WHAT IS OCCUPATIONAL THERAPY?
Occupational therapy is a Master’s level regulated healthcare profession that focuses on promoting good health and wellbeing. Its primary goal is to help individuals develop necessary skills that maximize their ability to participate in the activities of daily life. This in turn greatly improves the quality of life for patients. Occupational therapists use evidence-based practices to conduct assessment and formulate interventions that develop and improve the activities, or occupations, of individuals.
Occupational therapy helps to resolve problems that interfere with a person’s ability to conduct everyday “occupations”. For example,
Life: hygiene, dressing, eating, food preparation;
Work: employment, school; and
Play: hobbies, sports, social activities.
Here are some examples of the types of activities defined as “occupations”:
Activities of daily living (ADLs)
Activities that are required to provide basic care for oneself. These actions are instrumental to maintaining health, well-being, and social participation.
What is a Community Occupational Therapist?
Community OTs are occupational therapists who meet and work with clients within their own communities. This enhances the client’s ability to rehabilitate in the environment to which they will return.
Occupational Therapists are:
- University-educated health professionals who apply evidenced-based knowledge and skills to assess and recommend individualized treatment plans to help people maximize their quality of life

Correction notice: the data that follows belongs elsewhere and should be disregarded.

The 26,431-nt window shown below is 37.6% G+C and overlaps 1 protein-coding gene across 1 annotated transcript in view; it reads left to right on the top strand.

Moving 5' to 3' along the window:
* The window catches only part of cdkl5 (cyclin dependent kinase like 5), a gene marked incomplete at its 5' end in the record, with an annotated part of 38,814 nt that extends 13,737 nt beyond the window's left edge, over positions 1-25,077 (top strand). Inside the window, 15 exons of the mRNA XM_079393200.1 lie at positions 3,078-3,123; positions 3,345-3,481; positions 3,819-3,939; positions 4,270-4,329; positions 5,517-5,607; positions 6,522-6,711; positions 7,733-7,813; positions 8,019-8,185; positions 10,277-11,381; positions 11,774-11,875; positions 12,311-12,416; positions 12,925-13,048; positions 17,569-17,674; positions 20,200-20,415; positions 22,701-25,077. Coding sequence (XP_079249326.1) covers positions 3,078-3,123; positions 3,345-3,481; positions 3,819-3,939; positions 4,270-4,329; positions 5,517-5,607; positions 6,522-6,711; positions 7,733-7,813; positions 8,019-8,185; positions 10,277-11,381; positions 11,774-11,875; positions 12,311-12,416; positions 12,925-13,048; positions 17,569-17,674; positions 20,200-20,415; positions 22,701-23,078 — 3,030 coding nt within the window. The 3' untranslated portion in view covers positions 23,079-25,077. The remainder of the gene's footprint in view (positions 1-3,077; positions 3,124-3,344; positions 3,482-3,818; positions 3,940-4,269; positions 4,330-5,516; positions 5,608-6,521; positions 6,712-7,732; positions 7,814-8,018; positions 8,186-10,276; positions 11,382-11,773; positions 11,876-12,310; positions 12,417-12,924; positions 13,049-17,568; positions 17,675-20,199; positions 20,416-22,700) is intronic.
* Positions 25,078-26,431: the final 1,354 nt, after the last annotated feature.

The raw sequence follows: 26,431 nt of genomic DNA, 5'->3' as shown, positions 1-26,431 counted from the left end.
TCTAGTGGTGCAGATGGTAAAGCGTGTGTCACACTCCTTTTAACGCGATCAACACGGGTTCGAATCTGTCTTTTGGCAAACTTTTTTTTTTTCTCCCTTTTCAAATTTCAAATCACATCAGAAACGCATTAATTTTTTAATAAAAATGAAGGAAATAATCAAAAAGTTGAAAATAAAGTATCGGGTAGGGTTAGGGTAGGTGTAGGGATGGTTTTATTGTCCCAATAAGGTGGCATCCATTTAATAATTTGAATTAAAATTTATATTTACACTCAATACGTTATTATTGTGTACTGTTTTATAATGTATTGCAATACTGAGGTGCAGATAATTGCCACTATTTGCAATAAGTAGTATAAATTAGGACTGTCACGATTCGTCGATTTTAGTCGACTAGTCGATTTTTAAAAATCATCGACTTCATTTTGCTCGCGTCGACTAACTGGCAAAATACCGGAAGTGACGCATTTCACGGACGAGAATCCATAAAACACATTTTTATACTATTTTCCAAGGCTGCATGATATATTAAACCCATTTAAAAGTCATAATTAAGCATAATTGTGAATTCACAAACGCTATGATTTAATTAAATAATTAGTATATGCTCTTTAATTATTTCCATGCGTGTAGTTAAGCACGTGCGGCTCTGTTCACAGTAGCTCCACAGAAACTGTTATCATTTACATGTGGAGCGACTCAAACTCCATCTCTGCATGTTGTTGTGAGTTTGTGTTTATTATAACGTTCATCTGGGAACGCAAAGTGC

- Trained to understand the medical, physical, and psychosocial restrictions of an injury that can impact functionality
- College-regulated medical professionals.
Occupational therapists often work closely with other healthcare professionals:
Occupational therapists helps people to more fully participate in life’s activities. OTs work with people of all ages and treat a wide variety of injuries including physical, cognitive, emotional, and psychological.
The Occupational Therapy Process
The OT process is founded on initial and repeated standardized assessments. This provides data that informs the OT whether a rehabilitation plan might be modified. Assessment includes a series of client and family interviews, and observing the client in a variety of settings. It also includes conversations with other significant people in the client’s life to more fully inform the OT.
The OT then reviews the results of the assessments to develop short and long-term rehabilitation plans, ensuring that the plan is relevant to the individual client’s needs. This includes consideration of the person's stage of development, their personal habits and roles, as well as personal lifestyle preferences.
Occupational Therapy Intervention focuses on people-oriented programs designed to enable the performance of everyday tasks and the successful adaptation of the client’s environment – where they live, work, and play. Examples of OT intervention include teaching new techniques and equipment technology to facilitate greater independence and reduced environmental barriers.
OTs recognise the importance of teamwork. Cooperation and coordination with other professionals, families, caregivers, and volunteers are important in the realisation of the holistic approach. There are often many stakeholders in the rehabilitation process, the patient being the biggest.
Occupational Therapy can help you maximize your quality of life, support recovery from a wide variety of injuries, and adapt to short and long-term mental and physical disabilities. It is an incredibly valuable practice covered under many extended health-care providers.
If you, or a loved one, are experiencing difficulties returning to everyday activities due to an injury, illness or other event, consult with your doctor to determine if occupational therapy is an appropriate course of treatment for you.